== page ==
Opting to sit for one of many diplomas in music teaching is a big commitment, both in time, work and money. Being able to teach is one thing, but being able to demonstrate your teaching skills and knowledge is another. Every candidate needs to go into the exam feeling thoroughly prepared and confident in their teaching ability. That’s why David offers mentoring for teachers via distance learning. The mentoring is cost-effective and flexible meaning it can be fitted in alongside your day-to-day work. There’s no attendance at a course or lessons, no assignments, and no deadlines: you get individually-tailored, bespoke, professional one-to-one support as and when you need it.
How does the mentoring work?
The mentoring, provided by e-mail, can cover all or any aspects of the diploma preparation. David will be able to answer the questions you have; guide and support your preparations; enable you to prepare for and be confident about the exam; and above all, ensure that you are 100% happy with what’s expected of you. Worksheets, guidance notes, recommendations for further reading and much more is provided, and all the support is 100% geared towards your individual needs. Past mentoring has included providing practice Viva Voce questions, and giving feedback on answers; helping with choosing and writing the Written Submission; listening to and giving feedback on Quick Study attempts; and advising on the choice of materials to take for the diploma exam.
What the mentoring isn’t…
The mentoring which David offers is not a course of study: there are no set study materials or curriculum; rather, the materials are provided as and when needed, and geared towards each individual learner.
The number of candidates David can offer mentoring to at any one time is inevitably limited. If there are currently no vacancies, David will attempt to notify when this changes.
What do previous candidates say?
“I really feel that the questions you sent me got me thinking along the right lines and most certainly helped on the day, in particular when going through the pieces with the examiner after my demonstration…I remember feeling that I had definitely thought about most of what they asked when sending my answers to you. Therefore a huge thank you to you!” (Claire, DipABRSM with Distinction, 2012)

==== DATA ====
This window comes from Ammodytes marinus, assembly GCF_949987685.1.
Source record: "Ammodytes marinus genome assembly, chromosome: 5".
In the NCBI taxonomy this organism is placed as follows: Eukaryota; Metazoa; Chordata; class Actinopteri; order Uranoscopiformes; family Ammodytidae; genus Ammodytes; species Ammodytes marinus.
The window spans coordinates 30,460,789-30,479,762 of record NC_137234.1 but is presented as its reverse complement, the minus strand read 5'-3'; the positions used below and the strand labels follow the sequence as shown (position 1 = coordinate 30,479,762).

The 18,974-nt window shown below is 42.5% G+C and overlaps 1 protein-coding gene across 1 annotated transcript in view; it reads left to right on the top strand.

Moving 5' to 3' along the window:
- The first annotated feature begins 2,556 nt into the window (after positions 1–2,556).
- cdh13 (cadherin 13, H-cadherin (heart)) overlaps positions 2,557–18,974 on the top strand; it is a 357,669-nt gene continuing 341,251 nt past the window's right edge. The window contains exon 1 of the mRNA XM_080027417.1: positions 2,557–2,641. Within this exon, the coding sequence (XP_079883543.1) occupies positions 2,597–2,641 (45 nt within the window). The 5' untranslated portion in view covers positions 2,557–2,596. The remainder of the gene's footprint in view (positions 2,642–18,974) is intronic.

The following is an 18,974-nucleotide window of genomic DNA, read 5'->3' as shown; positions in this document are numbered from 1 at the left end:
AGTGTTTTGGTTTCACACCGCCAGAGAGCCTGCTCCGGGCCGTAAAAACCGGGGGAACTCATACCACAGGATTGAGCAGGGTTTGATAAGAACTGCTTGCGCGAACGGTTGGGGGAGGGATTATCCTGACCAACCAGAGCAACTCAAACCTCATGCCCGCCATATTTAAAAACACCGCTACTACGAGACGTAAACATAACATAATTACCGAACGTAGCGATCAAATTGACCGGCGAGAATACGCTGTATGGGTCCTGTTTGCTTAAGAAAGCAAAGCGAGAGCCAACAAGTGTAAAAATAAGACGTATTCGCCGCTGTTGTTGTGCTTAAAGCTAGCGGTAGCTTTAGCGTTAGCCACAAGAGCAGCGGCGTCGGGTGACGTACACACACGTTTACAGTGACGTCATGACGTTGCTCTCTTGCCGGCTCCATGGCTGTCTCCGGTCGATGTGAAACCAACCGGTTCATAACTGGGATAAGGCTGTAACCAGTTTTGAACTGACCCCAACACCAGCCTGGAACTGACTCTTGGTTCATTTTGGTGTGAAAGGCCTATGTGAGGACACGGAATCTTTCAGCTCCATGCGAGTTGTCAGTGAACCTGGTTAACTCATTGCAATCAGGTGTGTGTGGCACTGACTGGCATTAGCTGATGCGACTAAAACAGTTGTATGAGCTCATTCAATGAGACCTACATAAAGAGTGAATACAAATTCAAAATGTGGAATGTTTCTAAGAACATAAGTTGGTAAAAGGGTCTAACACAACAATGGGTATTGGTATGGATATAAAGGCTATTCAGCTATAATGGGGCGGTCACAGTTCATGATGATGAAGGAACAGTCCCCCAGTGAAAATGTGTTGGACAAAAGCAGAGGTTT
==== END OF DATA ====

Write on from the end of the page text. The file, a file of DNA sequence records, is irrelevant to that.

“I would like to thank you for your help as your guidance and pointers were useful, especially with the written submission as I am not a writer myself” (Craig, DipABRSM, 2012)
“My teaching diploma went really well, thanks to your brilliant help! Your [viva voce] questions were so accurate! I had a brilliant experience, two really nice examiners…both were impressed with the Pneumo Pro and had to take down the name and website address!…It was such a brilliant experience, and I answered everything pretty well…thanks so much again” (Deirdre, DipABRSM with Distinction, 2012)
“The questions you had given me were spot on and covered all of the aspects that I was questioned on. Many thanks for your help” (Ann, DipABRSM, 2014)
“Many thanks indeed for this very, very useful feedback. I am really grateful to you. Your comments have helped me to address the basic issues more clearly.” (Stephen, DipABRSM, 2014)
“Huge thanks for your help over the month, it has been more than worth the fee.” (Rachel, DipABRSM, 2014)
“Many thanks for all your help, it really did make a difference…I now feel I would be able to start teaching again with confidence.” (Ann, DipABRSM, 2014)
“I think the overall experience has been useful, it has made me think hard about my practice, and to try out a lot of new ideas and approaches…I wouldn’t have considered doing a diploma without your tweets, and your guidance and suggested sources have made a huge different in my submission and the mark I got for that.” (Martin, DipABRSM, 2016)
How much does it cost?
If you are lucky enough to find a teacher who will offer face-to-face support (David is aware of only two other specialists), you could be paying around £60-£80 for an hour’s session. My fee for each diploma covers unlimited e-mail mentoring and support, plus worksheets, guidance notes etc. Remember, this is a cost-effective way of preparing for your diploma and you’re paying for a professional and bespoke service. For the equivalent of the three month’s unlimited support David offers, you might get only three hours’ face-to-face tuition.